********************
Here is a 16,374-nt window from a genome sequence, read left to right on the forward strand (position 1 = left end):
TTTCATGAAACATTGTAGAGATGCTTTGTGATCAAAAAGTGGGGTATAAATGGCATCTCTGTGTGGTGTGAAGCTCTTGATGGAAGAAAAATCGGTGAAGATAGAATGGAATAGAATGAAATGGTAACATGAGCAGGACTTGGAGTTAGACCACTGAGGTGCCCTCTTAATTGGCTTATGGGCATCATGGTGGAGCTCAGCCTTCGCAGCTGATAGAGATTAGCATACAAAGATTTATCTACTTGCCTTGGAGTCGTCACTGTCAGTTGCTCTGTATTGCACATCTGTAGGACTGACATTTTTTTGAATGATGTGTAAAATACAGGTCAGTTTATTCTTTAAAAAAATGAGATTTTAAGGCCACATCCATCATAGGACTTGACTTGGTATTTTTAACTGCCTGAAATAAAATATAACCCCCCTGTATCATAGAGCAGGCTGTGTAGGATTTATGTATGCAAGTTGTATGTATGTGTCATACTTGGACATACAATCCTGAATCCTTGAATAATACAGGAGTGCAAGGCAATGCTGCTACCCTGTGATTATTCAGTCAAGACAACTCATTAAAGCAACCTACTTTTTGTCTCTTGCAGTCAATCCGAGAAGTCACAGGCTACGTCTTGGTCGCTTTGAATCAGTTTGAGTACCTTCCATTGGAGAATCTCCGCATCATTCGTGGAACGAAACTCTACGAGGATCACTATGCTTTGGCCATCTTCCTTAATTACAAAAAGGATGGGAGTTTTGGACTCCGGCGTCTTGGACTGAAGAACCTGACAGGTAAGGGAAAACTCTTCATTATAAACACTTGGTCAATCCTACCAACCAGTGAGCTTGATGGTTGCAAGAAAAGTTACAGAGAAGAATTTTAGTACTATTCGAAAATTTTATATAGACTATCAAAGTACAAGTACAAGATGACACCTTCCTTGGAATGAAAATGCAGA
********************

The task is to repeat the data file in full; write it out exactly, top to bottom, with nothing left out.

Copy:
Here is a 16,374-nt window from a genome sequence, read left to right on the forward strand (position 1 = left end):
TTTCATGAAACATTGTAGAGATGCTTTGTGATCAAAAAGTGGGGTATAAATGGCATCTCTGTGTGGTGTGAAGCTCTTGATGGAAGAAAAATCGGTGAAGATAGAATGGAATAGAATGAAATGGTAACATGAGCAGGACTTGGAGTTAGACCACTGAGGTGCCCTCTTAATTGGCTTATGGGCATCATGGTGGAGCTCAGCCTTCGCAGCTGATAGAGATTAGCATACAAAGATTTATCTACTTGCCTTGGAGTCGTCACTGTCAGTTGCTCTGTATTGCACATCTGTAGGACTGACATTTTTTTGAATGATGTGTAAAATACAGGTCAGTTTATTCTTTAAAAAAATGAGATTTTAAGGCCACATCCATCATAGGACTTGACTTGGTATTTTTAACTGCCTGAAATAAAATATAACCCCCCTGTATCATAGAGCAGGCTGTGTAGGATTTATGTATGCAAGTTGTATGTATGTGTCATACTTGGACATACAATCCTGAATCCTTGAATAATACAGGAGTGCAAGGCAATGCTGCTACCCTGTGATTATTCAGTCAAGACAACTCATTAAAGCAACCTACTTTTTGTCTCTTGCAGTCAATCCGAGAAGTCACAGGCTACGTCTTGGTCGCTTTGAATCAGTTTGAGTACCTTCCATTGGAGAATCTCCGCATCATTCGTGGAACGAAACTCTACGAGGATCACTATGCTTTGGCCATCTTCCTTAATTACAAAAAGGATGGGAGTTTTGGACTCCGGCGTCTTGGACTGAAGAACCTGACAGGTAAGGGAAAACTCTTCATTATAAACACTTGGTCAATCCTACCAACCAGTGAGCTTGATGGTTGCAAGAAAAGTTACAGAGAAGAATTTTAGTACTATTCGAAAATTTTATATAGACTATCAAAGTACAAGTACAAGATGACACCTTCCTTGGAATGAAAATGCAGA